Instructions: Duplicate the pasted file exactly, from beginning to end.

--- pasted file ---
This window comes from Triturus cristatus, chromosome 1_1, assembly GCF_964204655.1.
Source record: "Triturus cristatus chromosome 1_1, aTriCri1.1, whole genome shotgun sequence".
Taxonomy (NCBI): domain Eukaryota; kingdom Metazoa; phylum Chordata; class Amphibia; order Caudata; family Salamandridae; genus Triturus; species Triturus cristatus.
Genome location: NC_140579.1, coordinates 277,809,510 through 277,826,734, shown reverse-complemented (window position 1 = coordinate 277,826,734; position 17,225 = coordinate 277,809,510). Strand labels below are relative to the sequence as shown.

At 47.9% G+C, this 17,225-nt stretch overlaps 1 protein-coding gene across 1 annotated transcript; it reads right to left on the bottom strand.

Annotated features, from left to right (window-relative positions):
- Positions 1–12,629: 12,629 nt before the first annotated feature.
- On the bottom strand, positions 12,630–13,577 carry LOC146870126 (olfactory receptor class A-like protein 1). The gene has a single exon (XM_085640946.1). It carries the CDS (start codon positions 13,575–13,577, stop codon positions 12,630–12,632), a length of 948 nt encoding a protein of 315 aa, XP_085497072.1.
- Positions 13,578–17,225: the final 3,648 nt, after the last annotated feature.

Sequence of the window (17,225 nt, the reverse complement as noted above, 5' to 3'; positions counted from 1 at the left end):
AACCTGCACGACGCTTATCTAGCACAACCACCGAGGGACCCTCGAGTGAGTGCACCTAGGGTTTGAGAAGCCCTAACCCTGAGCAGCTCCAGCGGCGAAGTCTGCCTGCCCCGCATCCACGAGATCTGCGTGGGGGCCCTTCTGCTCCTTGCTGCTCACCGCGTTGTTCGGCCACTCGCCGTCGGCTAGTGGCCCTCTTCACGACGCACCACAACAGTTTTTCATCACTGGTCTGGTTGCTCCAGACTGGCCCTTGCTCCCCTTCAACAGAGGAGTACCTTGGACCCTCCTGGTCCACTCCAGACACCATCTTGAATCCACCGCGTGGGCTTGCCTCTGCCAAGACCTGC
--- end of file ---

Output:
This window comes from Triturus cristatus, chromosome 1_1, assembly GCF_964204655.1.
Source record: "Triturus cristatus chromosome 1_1, aTriCri1.1, whole genome shotgun sequence".
Taxonomy (NCBI): domain Eukaryota; kingdom Metazoa; phylum Chordata; class Amphibia; order Caudata; family Salamandridae; genus Triturus; species Triturus cristatus.
Genome location: NC_140579.1, coordinates 277,809,510 through 277,826,734, shown reverse-complemented (window position 1 = coordinate 277,826,734; position 17,225 = coordinate 277,809,510). Strand labels below are relative to the sequence as shown.

At 47.9% G+C, this 17,225-nt stretch overlaps 1 protein-coding gene across 1 annotated transcript; it reads right to left on the bottom strand.

Annotated features, from left to right (window-relative positions):
- Positions 1–12,629: 12,629 nt before the first annotated feature.
- On the bottom strand, positions 12,630–13,577 carry LOC146870126 (olfactory receptor class A-like protein 1). The gene has a single exon (XM_085640946.1). It carries the CDS (start codon positions 13,575–13,577, stop codon positions 12,630–12,632), a length of 948 nt encoding a protein of 315 aa, XP_085497072.1.
- Positions 13,578–17,225: the final 3,648 nt, after the last annotated feature.

Sequence of the window (17,225 nt, the reverse complement as noted above, 5' to 3'; positions counted from 1 at the left end):
AACCTGCACGACGCTTATCTAGCACAACCACCGAGGGACCCTCGAGTGAGTGCACCTAGGGTTTGAGAAGCCCTAACCCTGAGCAGCTCCAGCGGCGAAGTCTGCCTGCCCCGCATCCACGAGATCTGCGTGGGGGCCCTTCTGCTCCTTGCTGCTCACCGCGTTGTTCGGCCACTCGCCGTCGGCTAGTGGCCCTCTTCACGACGCACCACAACAGTTTTTCATCACTGGTCTGGTTGCTCCAGACTGGCCCTTGCTCCCCTTCAACAGAGGAGTACCTTGGACCCTCCTGGTCCACTCCAGACACCATCTTGAATCCACCGCGTGGGCTTGCCTCTGCCAAGACCTGC